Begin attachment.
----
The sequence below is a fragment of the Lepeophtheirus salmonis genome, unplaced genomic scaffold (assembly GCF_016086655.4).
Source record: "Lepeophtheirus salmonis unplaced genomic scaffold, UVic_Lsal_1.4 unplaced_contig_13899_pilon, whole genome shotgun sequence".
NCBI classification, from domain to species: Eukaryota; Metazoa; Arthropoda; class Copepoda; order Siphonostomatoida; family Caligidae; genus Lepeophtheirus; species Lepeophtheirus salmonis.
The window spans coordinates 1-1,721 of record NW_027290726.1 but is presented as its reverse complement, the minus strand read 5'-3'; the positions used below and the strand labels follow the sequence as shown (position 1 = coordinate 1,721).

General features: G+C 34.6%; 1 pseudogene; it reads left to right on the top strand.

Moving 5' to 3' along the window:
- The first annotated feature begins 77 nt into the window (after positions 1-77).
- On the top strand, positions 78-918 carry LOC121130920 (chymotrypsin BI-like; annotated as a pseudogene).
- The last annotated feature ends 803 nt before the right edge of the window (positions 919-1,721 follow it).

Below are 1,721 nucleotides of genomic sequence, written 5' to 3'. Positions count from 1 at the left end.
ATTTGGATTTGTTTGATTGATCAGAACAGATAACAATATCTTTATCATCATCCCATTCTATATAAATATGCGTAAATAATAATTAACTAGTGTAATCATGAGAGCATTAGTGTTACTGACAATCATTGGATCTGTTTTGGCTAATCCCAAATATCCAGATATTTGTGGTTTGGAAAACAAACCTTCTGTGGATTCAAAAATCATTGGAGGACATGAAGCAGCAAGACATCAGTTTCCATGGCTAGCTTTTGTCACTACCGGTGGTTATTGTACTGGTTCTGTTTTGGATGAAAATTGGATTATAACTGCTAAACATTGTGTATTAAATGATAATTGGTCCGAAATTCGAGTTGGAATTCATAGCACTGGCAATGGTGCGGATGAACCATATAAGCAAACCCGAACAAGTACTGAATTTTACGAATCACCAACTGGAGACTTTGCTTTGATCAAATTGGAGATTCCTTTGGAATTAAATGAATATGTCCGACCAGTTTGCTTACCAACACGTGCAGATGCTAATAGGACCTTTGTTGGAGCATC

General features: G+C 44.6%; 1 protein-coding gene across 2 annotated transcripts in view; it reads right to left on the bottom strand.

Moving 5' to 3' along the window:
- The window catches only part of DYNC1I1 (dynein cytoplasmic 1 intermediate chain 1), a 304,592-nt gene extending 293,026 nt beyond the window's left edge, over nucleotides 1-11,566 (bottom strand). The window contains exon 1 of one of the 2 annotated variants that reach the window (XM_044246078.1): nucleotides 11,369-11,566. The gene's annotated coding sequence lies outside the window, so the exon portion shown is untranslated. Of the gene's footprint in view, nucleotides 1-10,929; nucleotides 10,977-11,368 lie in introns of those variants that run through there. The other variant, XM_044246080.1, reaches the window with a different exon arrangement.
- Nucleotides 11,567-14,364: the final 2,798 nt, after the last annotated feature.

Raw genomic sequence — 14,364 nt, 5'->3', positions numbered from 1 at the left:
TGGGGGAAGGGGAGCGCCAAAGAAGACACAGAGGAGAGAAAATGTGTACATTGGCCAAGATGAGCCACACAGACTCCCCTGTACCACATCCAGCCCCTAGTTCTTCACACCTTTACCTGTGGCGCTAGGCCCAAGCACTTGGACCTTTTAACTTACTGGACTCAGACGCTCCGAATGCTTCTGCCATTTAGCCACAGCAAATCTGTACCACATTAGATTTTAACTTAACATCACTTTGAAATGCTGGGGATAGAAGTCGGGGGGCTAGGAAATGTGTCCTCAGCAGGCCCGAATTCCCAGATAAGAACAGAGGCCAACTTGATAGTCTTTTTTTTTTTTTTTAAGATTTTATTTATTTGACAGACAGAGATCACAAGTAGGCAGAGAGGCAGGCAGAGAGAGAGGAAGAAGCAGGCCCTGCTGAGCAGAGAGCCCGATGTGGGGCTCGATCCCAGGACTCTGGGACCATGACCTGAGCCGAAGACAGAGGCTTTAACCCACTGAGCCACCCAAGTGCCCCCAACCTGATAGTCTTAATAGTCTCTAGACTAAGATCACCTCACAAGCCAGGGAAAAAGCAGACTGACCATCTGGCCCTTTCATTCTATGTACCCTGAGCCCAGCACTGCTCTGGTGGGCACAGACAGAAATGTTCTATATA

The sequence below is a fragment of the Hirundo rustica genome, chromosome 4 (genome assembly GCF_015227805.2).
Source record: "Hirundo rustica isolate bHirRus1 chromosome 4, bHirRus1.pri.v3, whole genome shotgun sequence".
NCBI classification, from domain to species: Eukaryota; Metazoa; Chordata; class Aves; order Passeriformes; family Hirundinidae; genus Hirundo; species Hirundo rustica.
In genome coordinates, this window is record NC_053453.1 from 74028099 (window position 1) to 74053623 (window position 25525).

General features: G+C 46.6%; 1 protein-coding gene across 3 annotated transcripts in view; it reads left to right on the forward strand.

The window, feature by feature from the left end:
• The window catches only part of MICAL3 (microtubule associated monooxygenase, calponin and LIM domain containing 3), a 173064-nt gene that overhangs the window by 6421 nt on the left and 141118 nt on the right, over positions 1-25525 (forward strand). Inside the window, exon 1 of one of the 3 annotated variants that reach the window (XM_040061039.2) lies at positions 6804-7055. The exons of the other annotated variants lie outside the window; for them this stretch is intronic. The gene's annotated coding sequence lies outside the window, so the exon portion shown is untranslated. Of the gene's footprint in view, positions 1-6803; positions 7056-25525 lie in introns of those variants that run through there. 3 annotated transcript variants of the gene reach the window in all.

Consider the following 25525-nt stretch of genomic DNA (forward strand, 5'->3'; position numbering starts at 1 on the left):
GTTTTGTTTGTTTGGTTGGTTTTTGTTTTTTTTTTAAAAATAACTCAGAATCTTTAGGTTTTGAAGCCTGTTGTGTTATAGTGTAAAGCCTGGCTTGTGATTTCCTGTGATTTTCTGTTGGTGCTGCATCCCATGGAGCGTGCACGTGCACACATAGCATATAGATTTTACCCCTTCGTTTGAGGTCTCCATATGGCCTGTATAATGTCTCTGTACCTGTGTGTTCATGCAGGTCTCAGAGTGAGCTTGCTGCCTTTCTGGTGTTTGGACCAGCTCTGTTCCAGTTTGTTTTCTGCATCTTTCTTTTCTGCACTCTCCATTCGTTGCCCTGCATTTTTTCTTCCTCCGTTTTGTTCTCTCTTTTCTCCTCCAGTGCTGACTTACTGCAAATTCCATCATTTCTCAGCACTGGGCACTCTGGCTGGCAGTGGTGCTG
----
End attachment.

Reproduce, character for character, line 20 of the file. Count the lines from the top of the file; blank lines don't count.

NCBI classification, from domain to species: Eukaryota; Metazoa; Chordata; class Aves; order Passeriformes; family Hirundinidae; genus Hirundo; species Hirundo rustica.